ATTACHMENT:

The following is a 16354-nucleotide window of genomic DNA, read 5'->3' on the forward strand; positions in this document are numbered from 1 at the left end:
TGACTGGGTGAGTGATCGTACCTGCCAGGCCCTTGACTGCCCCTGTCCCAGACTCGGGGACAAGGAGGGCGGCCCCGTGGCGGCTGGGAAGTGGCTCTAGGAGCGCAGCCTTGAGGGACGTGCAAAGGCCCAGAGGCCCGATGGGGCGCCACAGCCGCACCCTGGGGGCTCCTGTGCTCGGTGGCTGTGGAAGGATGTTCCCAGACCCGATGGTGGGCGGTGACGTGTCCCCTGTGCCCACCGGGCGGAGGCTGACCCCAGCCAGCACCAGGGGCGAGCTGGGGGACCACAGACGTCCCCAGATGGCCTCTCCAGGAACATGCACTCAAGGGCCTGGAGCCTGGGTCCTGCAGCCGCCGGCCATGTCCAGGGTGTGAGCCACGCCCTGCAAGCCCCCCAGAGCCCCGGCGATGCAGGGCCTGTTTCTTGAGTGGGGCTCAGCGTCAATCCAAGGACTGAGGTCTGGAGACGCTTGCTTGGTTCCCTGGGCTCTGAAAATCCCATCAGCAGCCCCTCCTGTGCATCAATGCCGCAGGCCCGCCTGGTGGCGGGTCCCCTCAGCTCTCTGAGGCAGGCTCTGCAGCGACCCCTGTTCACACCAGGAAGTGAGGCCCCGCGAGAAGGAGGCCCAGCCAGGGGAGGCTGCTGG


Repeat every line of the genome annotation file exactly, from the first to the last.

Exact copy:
The following is a 16354-nucleotide window of genomic DNA, read 5'->3' on the forward strand; positions in this document are numbered from 1 at the left end:
TGACTGGGTGAGTGATCGTACCTGCCAGGCCCTTGACTGCCCCTGTCCCAGACTCGGGGACAAGGAGGGCGGCCCCGTGGCGGCTGGGAAGTGGCTCTAGGAGCGCAGCCTTGAGGGACGTGCAAAGGCCCAGAGGCCCGATGGGGCGCCACAGCCGCACCCTGGGGGCTCCTGTGCTCGGTGGCTGTGGAAGGATGTTCCCAGACCCGATGGTGGGCGGTGACGTGTCCCCTGTGCCCACCGGGCGGAGGCTGACCCCAGCCAGCACCAGGGGCGAGCTGGGGGACCACAGACGTCCCCAGATGGCCTCTCCAGGAACATGCACTCAAGGGCCTGGAGCCTGGGTCCTGCAGCCGCCGGCCATGTCCAGGGTGTGAGCCACGCCCTGCAAGCCCCCCAGAGCCCCGGCGATGCAGGGCCTGTTTCTTGAGTGGGGCTCAGCGTCAATCCAAGGACTGAGGTCTGGAGACGCTTGCTTGGTTCCCTGGGCTCTGAAAATCCCATCAGCAGCCCCTCCTGTGCATCAATGCCGCAGGCCCGCCTGGTGGCGGGTCCCCTCAGCTCTCTGAGGCAGGCTCTGCAGCGACCCCTGTTCACACCAGGAAGTGAGGCCCCGCGAGAAGGAGGCCCAGCCAGGGGAGGCTGCTGG